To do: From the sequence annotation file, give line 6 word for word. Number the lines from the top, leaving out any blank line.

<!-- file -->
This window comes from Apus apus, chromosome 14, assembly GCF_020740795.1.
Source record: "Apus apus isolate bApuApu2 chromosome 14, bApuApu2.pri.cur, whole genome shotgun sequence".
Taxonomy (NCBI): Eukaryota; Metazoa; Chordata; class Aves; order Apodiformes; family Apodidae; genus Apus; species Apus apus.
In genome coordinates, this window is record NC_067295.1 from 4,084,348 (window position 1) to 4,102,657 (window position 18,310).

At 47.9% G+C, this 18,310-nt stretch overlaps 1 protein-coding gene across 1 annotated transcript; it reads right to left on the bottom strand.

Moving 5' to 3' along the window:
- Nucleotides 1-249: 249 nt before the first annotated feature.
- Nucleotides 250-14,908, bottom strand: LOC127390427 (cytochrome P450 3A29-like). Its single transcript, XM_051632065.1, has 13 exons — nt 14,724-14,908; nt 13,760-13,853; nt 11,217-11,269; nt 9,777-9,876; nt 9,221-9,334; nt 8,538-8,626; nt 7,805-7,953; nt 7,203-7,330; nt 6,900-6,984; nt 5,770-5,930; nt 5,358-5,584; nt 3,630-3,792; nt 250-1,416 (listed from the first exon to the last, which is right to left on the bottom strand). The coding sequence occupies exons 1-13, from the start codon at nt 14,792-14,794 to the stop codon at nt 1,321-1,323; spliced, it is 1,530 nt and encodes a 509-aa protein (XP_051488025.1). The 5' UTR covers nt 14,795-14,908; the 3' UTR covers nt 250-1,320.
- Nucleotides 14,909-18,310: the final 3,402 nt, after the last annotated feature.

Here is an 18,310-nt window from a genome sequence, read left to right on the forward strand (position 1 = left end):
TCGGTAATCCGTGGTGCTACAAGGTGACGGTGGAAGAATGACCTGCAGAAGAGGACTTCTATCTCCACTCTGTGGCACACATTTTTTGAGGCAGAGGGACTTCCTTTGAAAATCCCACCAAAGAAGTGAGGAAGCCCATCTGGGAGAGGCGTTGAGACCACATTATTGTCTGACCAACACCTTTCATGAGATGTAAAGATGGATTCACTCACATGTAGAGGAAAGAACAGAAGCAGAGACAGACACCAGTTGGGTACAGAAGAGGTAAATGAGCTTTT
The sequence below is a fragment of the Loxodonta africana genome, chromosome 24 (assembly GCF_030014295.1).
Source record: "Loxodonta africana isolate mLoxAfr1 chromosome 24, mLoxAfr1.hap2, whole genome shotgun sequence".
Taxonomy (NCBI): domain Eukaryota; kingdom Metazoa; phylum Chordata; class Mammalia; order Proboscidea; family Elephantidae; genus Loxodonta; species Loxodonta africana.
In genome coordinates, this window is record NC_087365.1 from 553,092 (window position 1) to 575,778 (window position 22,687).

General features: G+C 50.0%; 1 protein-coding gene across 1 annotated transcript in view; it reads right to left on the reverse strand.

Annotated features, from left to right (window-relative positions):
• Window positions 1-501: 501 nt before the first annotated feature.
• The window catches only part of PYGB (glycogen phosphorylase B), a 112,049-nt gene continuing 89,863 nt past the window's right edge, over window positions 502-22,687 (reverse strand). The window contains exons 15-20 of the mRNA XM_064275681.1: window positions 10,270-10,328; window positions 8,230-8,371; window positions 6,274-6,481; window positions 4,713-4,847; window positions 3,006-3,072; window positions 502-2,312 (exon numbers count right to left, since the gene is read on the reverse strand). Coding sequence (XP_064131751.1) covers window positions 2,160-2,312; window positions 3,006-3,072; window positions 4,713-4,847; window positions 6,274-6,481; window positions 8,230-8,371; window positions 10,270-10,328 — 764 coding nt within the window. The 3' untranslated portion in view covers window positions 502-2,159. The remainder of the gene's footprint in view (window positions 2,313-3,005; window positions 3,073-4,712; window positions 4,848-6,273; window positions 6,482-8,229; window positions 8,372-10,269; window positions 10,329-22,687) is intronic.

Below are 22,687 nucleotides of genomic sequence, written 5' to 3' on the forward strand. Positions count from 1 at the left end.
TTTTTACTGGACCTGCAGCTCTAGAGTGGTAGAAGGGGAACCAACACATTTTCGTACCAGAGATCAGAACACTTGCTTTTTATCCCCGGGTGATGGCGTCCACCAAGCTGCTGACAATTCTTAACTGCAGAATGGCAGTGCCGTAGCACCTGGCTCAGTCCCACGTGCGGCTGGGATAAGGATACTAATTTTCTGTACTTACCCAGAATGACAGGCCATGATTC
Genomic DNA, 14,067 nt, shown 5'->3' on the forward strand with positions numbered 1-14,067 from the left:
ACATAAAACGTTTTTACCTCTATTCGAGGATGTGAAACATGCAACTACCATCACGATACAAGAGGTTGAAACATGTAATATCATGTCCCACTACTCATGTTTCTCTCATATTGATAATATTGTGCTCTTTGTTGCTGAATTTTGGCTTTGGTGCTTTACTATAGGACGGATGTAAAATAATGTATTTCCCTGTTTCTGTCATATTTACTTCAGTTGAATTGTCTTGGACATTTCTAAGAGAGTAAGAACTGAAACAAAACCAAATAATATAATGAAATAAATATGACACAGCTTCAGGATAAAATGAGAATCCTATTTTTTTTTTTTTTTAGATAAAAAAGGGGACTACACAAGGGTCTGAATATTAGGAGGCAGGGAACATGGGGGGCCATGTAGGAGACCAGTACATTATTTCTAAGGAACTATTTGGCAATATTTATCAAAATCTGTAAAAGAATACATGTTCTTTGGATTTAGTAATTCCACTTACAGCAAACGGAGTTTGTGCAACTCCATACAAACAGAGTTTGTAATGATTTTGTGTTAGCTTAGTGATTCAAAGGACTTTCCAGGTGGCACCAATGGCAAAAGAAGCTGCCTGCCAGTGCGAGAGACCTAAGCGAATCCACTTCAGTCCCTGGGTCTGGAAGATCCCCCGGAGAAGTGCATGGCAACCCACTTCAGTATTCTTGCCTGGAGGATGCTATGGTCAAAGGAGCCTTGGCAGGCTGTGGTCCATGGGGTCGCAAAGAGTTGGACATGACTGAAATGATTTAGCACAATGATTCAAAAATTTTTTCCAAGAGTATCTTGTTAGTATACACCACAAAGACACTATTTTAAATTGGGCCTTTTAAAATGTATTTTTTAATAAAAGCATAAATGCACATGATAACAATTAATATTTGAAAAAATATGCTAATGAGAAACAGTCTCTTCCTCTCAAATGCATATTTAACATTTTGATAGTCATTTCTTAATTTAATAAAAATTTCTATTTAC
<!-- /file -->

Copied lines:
Moving 5' to 3' along the window: